Perhaps it’s a testament to their literalness, but leave it to the Levellers to start their album and opening song “Warning” with a mock air-raid siren sound. More to the point, though, leave it to them to have the song be an early-’90s indie pop/semi-baggy/singalong thing, however pumped up with extra brass by the Kick Horns. Furthermore, given that the members of the Kick Horns first came to attention in part due to work in the Waterboys, the unspoken connections between that group and the Levellers start making even more sense here.
Take that as a launching point and on Levellers, the band once again do what they do, anthemic folk/punk/whatever, and dos it very well. It just won’t be the type of thing to automatically warm the cockles of anyone’s heart not already convinced, and will just annoy those who already hate them. All that said, though, there are audible signs that the group’s vaunted live power now has more of a happy home in the studio, with acoustic-based numbers like “Is This Art? ” and the dreamy but downbeat ballad “Julie” coming across with both delicacy and sudden power. Sevink’s fiddling often provides the heart of the band’s songs, but it’s Friend’s fiery guitar work that in many ways shines the best here, benefiting from good production by Markus Dravs.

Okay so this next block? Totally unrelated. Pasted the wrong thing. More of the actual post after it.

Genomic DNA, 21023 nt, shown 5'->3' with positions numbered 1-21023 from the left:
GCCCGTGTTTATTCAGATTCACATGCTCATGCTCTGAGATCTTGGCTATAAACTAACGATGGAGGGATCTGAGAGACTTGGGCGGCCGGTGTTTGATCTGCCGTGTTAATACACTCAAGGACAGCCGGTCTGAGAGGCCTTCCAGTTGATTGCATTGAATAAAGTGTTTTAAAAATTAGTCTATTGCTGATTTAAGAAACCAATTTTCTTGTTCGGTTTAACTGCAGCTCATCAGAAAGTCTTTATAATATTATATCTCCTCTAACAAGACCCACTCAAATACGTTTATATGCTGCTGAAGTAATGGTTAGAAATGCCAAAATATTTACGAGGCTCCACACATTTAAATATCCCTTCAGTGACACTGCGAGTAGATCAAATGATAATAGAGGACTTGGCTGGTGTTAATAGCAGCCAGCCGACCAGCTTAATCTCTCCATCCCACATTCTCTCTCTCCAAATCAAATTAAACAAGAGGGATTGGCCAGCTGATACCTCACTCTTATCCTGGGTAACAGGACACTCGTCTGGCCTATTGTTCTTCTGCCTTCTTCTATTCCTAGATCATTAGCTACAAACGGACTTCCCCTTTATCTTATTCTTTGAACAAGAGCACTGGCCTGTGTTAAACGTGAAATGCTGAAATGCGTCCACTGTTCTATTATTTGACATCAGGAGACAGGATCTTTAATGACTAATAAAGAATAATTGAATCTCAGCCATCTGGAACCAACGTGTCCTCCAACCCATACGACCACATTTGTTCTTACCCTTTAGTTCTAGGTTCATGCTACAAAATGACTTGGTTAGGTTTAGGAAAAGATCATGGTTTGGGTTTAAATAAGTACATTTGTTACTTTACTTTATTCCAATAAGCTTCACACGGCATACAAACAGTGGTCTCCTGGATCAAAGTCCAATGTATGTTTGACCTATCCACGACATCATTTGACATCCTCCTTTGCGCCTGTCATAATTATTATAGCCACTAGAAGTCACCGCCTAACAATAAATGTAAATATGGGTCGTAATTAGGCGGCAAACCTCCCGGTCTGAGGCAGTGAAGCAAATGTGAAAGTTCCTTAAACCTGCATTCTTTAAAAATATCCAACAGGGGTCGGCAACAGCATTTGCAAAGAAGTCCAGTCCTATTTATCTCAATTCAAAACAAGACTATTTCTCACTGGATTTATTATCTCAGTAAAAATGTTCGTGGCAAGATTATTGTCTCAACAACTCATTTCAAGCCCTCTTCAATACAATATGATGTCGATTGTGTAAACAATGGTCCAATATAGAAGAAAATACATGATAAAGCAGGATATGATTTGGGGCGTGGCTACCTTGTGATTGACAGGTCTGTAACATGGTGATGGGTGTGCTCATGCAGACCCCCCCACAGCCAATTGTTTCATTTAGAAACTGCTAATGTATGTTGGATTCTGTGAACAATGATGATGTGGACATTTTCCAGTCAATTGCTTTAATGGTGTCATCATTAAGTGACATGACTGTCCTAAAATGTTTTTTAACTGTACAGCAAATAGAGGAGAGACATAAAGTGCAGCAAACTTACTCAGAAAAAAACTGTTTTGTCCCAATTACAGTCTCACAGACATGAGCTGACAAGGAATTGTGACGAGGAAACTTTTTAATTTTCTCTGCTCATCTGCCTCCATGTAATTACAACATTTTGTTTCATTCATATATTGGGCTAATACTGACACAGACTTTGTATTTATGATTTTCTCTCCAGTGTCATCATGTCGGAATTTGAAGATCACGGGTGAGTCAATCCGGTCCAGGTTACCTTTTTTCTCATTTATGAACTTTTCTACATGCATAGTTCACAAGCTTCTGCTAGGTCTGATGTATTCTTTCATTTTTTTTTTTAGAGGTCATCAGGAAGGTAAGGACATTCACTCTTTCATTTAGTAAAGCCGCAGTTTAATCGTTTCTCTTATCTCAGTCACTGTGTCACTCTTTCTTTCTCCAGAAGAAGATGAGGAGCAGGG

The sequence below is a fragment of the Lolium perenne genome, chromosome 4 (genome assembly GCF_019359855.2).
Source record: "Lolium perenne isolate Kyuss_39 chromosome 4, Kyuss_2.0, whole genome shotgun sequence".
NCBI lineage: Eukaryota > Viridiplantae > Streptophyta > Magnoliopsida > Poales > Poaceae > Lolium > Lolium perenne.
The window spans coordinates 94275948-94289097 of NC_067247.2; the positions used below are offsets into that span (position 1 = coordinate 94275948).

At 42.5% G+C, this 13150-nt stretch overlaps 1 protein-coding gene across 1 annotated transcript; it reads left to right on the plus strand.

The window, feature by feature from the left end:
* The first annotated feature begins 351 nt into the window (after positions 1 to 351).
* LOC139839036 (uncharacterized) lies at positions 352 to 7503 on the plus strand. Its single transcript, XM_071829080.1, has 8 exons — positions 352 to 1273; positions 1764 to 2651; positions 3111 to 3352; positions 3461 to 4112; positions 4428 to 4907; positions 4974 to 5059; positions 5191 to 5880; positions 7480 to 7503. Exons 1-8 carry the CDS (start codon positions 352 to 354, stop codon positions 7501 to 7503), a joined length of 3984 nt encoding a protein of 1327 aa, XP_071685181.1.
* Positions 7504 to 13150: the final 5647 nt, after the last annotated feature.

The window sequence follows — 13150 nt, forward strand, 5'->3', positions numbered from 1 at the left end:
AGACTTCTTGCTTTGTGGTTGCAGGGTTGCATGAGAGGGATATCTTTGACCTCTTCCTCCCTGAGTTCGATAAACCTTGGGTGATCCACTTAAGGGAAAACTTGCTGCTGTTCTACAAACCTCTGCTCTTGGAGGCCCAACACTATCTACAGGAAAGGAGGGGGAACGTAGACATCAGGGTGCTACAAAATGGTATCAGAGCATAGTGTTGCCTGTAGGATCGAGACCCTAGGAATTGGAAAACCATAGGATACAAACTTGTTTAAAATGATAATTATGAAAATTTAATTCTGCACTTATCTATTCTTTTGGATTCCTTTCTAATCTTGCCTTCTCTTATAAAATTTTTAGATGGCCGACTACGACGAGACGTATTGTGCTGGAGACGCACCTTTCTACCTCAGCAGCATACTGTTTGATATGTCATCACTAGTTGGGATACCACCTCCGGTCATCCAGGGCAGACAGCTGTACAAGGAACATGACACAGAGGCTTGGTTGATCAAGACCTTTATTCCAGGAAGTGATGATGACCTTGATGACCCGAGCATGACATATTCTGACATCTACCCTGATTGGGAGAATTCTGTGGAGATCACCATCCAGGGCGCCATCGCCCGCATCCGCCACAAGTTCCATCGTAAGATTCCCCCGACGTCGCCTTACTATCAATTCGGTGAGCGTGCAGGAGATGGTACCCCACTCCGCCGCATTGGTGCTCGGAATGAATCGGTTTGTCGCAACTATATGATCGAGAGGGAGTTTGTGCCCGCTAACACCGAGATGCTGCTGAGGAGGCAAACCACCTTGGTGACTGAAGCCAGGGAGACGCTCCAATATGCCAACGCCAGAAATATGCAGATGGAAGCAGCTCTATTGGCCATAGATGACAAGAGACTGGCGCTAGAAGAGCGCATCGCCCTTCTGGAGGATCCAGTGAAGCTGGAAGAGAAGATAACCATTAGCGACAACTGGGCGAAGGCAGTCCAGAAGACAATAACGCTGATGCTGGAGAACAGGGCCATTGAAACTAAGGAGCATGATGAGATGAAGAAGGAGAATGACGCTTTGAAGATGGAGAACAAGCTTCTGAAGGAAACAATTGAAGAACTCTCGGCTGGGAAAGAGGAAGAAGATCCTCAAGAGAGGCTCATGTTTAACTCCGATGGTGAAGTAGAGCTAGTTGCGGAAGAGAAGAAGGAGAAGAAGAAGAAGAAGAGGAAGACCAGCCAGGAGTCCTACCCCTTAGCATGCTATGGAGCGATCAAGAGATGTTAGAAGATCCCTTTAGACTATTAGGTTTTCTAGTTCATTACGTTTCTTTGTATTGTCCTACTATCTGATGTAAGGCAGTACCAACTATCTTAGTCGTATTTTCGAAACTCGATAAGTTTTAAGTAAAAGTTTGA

Chadwick’s not moved much as a singer, sounding more than once like he’s audibly seeking breath, but it could be worse: he could be Bono. Evidence of the group’s not-always-appreciated sense of smarts surfaces at various points, thus “100 Years of Solitude,” transposing the title of the book onto a ramble through modern (circa 1993) confusion, Carter the Unstoppable Sex Machine-style. Once again, just about every song sounds like it should be the set-closing showstopper, but when the results are as enjoyable enough as the didgeridoo-led “This Garden” or “Belaruse,” there’s not much reason to complain.